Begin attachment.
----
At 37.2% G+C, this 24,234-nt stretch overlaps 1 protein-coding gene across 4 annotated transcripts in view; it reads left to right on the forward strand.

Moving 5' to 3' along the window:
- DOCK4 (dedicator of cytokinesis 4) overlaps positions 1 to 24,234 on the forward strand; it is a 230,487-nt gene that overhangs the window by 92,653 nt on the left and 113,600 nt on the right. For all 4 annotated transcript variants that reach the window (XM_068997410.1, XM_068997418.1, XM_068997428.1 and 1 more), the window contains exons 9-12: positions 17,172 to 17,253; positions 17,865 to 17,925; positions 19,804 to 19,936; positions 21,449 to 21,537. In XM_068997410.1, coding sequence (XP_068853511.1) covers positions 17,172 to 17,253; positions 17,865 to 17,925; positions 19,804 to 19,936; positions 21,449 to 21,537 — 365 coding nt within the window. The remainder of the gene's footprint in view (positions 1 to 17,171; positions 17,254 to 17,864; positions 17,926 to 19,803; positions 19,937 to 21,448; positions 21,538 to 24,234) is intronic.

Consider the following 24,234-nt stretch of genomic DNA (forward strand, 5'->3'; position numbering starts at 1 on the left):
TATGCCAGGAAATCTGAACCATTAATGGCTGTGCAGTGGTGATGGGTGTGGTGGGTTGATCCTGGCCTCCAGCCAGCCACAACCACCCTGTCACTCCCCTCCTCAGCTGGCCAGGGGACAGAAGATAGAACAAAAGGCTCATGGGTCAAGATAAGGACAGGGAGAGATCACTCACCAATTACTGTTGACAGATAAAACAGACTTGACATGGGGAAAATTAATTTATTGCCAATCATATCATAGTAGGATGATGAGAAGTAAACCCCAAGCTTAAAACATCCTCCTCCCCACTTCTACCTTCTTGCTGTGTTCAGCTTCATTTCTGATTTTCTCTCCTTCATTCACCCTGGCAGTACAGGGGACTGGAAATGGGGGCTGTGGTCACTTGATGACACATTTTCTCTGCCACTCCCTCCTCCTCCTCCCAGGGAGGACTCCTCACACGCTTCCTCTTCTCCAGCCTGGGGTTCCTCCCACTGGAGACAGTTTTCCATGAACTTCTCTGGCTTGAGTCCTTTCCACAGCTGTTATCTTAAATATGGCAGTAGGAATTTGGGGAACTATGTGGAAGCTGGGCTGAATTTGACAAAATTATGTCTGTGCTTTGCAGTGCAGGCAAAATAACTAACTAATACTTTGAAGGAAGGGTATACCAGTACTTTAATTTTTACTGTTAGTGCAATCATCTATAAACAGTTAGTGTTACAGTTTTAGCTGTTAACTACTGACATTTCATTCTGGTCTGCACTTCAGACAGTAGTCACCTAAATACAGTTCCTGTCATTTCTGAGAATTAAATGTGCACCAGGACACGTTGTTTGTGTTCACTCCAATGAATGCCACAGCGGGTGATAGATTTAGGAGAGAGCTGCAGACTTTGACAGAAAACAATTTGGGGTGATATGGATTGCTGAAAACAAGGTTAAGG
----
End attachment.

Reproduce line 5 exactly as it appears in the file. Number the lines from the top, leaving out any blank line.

TATGCCAGGAAATCTGAACCATTAATGGCTGTGCAGTGGTGATGGGTGTGGTGGGTTGATCCTGGCCTCCAGCCAGCCACAACCACCCTGTCACTCCCCTCCTCAGCTGGCCAGGGGACAGAAGATAGAACAAAAGGCTCATGGGTCAAGATAAGGACAGGGAGAGATCACTCACCAATTACTGTTGACAGATAAAACAGACTTGACATGGGGAAAATTAATTTATTGCCAATCATATCATAGTAGGATGATGAGAAGTAAACCCCAAGCTTAAAACATCCTCCTCCCCACTTCTACCTTCTTGCTGTGTTCAGCTTCATTTCTGATTTTCTCTCCTTCATTCACCCTGGCAGTACAGGGGACTGGAAATGGGGGCTGTGGTCACTTGATGACACATTTTCTCTGCCACTCCCTCCTCCTCCTCCCAGGGAGGACTCCTCACACGCTTCCTCTTCTCCAGCCTGGGGTTCCTCCCACTGGAGACAGTTTTCCATGAACTTCTCTGGCTTGAGTCCTTTCCACAGCTGTTATCTTAAATATGGCAGTAGGAATTTGGGGAACTATGTGGAAGCTGGGCTGAATTTGACAAAATTATGTCTGTGCTTTGCAGTGCAGGCAAAATAACTAACTAATACTTTGAAGGAAGGGTATACCAGTACTTTAATTTTTACTGTTAGTGCAATCATCTATAAACAGTTAGTGTTACAGTTTTAGCTGTTAACTACTGACATTTCATTCTGGTCTGCACTTCAGACAGTAGTCACCTAAATACAGTTCCTGTCATTTCTGAGAATTAAATGTGCACCAGGACACGTTGTTTGTGTTCACTCCAATGAATGCCACAGCGGGTGATAGATTTAGGAGAGAGCTGCAGACTTTGACAGAAAACAATTTGGGGTGATATGGATTGCTGAAAACAAGGTTAAGG